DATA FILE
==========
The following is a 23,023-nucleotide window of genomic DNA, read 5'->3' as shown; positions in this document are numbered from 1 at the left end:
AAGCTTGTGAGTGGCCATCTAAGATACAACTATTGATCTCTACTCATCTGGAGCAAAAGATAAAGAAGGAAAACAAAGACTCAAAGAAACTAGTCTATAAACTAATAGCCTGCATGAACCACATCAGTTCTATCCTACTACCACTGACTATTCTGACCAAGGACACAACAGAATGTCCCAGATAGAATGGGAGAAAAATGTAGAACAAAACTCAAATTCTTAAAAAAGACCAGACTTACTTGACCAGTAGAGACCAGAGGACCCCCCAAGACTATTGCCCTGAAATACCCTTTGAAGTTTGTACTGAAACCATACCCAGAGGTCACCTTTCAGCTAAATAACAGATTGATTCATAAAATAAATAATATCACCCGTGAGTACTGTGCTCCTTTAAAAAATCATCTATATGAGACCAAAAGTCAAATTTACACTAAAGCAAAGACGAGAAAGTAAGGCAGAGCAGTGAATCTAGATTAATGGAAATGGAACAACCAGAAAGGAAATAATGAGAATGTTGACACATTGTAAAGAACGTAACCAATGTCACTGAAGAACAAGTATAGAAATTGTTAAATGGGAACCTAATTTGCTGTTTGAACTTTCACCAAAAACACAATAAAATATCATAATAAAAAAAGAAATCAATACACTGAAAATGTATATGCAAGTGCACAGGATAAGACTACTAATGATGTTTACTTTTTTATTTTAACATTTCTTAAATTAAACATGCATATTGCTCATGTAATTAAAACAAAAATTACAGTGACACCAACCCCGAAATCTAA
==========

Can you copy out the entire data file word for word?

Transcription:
The following is a 23,023-nucleotide window of genomic DNA, read 5'->3' as shown; positions in this document are numbered from 1 at the left end:
AAGCTTGTGAGTGGCCATCTAAGATACAACTATTGATCTCTACTCATCTGGAGCAAAAGATAAAGAAGGAAAACAAAGACTCAAAGAAACTAGTCTATAAACTAATAGCCTGCATGAACCACATCAGTTCTATCCTACTACCACTGACTATTCTGACCAAGGACACAACAGAATGTCCCAGATAGAATGGGAGAAAAATGTAGAACAAAACTCAAATTCTTAAAAAAGACCAGACTTACTTGACCAGTAGAGACCAGAGGACCCCCCAAGACTATTGCCCTGAAATACCCTTTGAAGTTTGTACTGAAACCATACCCAGAGGTCACCTTTCAGCTAAATAACAGATTGATTCATAAAATAAATAATATCACCCGTGAGTACTGTGCTCCTTTAAAAAATCATCTATATGAGACCAAAAGTCAAATTTACACTAAAGCAAAGACGAGAAAGTAAGGCAGAGCAGTGAATCTAGATTAATGGAAATGGAACAACCAGAAAGGAAATAATGAGAATGTTGACACATTGTAAAGAACGTAACCAATGTCACTGAAGAACAAGTATAGAAATTGTTAAATGGGAACCTAATTTGCTGTTTGAACTTTCACCAAAAACACAATAAAATATCATAATAAAAAAAGAAATCAATACACTGAAAATGTATATGCAAGTGCACAGGATAAGACTACTAATGATGTTTACTTTTTTATTTTAACATTTCTTAAATTAAACATGCATATTGCTCATGTAATTAAAACAAAAATTACAGTGACACCAACCCCGAAATCTAA